In the beginning... imagining the birth of the universe
"Where do we come from? What are we? Where are we going?" An abundance of myths, religious doctrines and scientific theories have been developed to answer these fundamental questions about the world and man's place in it.
In early times, especially, many societies elaborated cosmogonic myths which gave an account of the origination of the world or the universe. Some postulated a world created from the void by the power and wisdom of an omnipotent and omniscient God; for others creation did not take place ex nihilo but from an already existing substance. Some communities envisaged the world as the offspring of a primordial father and mother; others believed that the created order emerged progressively, like the growth of a fetus. Some creation stories feature prominently in the sacred writings and beliefs of the world's great religions. Traces of others survive in the customs and traditions of many lands and in the symbolism used in arts and crafts. An idea of the prodigious diversity of human response to questions about our origins can be gauged from the sample of creation myths and traditions presented in the following pages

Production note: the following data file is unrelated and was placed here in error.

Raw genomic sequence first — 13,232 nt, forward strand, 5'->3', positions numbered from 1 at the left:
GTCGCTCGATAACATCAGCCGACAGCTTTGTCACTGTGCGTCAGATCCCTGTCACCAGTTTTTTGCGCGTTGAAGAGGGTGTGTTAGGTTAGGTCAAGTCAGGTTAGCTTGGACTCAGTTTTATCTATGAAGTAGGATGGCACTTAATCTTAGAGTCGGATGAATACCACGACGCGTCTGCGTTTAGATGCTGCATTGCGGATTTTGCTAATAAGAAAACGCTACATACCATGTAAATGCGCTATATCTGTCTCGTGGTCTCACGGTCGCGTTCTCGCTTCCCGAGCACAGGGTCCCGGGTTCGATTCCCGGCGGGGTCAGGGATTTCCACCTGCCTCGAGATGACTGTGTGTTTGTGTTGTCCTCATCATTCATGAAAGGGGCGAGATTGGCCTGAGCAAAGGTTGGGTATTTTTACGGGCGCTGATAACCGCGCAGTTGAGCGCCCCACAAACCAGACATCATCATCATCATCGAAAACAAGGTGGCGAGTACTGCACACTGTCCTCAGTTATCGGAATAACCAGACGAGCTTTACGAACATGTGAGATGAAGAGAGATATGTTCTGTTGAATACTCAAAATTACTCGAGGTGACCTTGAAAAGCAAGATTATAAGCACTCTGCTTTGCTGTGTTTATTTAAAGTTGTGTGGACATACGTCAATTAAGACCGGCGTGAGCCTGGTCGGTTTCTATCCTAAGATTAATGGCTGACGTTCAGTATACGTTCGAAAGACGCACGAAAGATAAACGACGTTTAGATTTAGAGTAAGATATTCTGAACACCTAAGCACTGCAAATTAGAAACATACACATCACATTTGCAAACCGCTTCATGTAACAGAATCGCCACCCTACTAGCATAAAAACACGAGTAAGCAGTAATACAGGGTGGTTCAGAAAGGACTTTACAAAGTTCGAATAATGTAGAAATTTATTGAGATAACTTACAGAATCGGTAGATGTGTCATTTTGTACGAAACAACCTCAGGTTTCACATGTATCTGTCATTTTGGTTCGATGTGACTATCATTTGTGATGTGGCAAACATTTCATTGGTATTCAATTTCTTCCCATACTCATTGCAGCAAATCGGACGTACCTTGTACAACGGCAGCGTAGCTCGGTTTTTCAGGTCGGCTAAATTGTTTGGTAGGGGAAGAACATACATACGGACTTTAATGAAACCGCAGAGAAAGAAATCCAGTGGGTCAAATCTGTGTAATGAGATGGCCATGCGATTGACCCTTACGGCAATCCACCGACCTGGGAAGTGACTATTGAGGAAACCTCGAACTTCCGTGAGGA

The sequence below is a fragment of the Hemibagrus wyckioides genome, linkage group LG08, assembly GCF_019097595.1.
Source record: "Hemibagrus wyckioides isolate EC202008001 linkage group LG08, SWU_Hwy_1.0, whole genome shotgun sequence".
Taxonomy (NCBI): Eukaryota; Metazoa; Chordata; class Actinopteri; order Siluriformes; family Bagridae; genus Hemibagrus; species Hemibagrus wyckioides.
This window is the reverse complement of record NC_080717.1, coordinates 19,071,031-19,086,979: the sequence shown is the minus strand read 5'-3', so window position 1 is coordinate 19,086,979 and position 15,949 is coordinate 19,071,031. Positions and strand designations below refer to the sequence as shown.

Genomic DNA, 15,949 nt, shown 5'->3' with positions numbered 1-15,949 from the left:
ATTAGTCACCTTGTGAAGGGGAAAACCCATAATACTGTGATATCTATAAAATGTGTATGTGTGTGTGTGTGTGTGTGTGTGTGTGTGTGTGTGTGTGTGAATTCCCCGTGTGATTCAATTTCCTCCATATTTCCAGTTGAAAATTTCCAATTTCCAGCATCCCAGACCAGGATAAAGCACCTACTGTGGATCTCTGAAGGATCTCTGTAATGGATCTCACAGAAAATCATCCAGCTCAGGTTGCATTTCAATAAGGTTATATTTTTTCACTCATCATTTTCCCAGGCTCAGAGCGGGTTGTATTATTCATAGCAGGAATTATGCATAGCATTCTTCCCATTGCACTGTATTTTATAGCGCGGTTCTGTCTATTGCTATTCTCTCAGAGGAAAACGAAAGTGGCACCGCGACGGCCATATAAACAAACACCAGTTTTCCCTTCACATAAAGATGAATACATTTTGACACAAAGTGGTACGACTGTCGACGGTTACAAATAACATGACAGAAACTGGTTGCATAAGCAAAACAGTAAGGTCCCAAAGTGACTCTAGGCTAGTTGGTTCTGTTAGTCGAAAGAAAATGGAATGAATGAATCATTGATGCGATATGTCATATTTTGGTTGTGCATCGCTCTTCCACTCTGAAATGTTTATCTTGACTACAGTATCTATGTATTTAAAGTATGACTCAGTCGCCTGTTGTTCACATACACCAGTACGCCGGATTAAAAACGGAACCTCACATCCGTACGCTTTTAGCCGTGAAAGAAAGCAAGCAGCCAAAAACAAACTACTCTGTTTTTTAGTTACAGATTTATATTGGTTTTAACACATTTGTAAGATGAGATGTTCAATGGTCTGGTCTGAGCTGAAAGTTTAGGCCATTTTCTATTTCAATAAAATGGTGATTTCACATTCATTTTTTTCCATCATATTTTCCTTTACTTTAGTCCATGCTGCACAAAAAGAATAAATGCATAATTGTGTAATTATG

Today scientists studying the behaviour of the universe are proposing new theories and answers to these eternal questions. And like time-honoured myth, modern cosmology is concerned not only with cosmogony but its opposite, eschatology, the end of creation. This issue of the magazine is, then, rounded off with an account of a theory on an expanding and contracting universe which has been developed by a modern cosmologist, Stephen Hawking, and like many ancient myths englobes the birth and also the ultimate destiny of the universe.